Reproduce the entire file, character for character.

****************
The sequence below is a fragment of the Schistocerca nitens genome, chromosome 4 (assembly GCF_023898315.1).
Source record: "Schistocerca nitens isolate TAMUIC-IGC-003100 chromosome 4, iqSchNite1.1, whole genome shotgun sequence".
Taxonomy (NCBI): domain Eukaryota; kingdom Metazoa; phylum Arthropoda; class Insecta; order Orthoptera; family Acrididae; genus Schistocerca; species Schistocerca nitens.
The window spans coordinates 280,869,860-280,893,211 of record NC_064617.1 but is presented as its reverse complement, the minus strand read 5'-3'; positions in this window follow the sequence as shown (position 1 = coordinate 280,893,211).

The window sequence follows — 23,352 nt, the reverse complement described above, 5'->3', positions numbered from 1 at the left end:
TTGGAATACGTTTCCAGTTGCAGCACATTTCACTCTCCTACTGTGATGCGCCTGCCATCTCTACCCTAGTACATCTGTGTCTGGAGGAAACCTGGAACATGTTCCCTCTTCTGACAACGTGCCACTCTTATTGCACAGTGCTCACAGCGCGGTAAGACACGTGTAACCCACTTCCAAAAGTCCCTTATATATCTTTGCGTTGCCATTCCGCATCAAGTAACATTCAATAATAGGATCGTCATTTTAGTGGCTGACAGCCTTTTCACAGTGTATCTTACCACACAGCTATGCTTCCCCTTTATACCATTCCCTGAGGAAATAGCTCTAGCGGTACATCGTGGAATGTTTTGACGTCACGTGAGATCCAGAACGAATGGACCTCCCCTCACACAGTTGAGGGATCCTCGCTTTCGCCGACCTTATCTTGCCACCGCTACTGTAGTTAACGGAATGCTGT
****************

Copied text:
The sequence below is a fragment of the Schistocerca nitens genome, chromosome 4 (assembly GCF_023898315.1).
Source record: "Schistocerca nitens isolate TAMUIC-IGC-003100 chromosome 4, iqSchNite1.1, whole genome shotgun sequence".
Taxonomy (NCBI): domain Eukaryota; kingdom Metazoa; phylum Arthropoda; class Insecta; order Orthoptera; family Acrididae; genus Schistocerca; species Schistocerca nitens.
The window spans coordinates 280,869,860-280,893,211 of record NC_064617.1 but is presented as its reverse complement, the minus strand read 5'-3'; positions in this window follow the sequence as shown (position 1 = coordinate 280,893,211).

The window sequence follows — 23,352 nt, the reverse complement described above, 5'->3', positions numbered from 1 at the left end:
TTGGAATACGTTTCCAGTTGCAGCACATTTCACTCTCCTACTGTGATGCGCCTGCCATCTCTACCCTAGTACATCTGTGTCTGGAGGAAACCTGGAACATGTTCCCTCTTCTGACAACGTGCCACTCTTATTGCACAGTGCTCACAGCGCGGTAAGACACGTGTAACCCACTTCCAAAAGTCCCTTATATATCTTTGCGTTGCCATTCCGCATCAAGTAACATTCAATAATAGGATCGTCATTTTAGTGGCTGACAGCCTTTTCACAGTGTATCTTACCACACAGCTATGCTTCCCCTTTATACCATTCCCTGAGGAAATAGCTCTAGCGGTACATCGTGGAATGTTTTGACGTCACGTGAGATCCAGAACGAATGGACCTCCCCTCACACAGTTGAGGGATCCTCGCTTTCGCCGACCTTATCTTGCCACCGCTACTGTAGTTAACGGAATGCTGT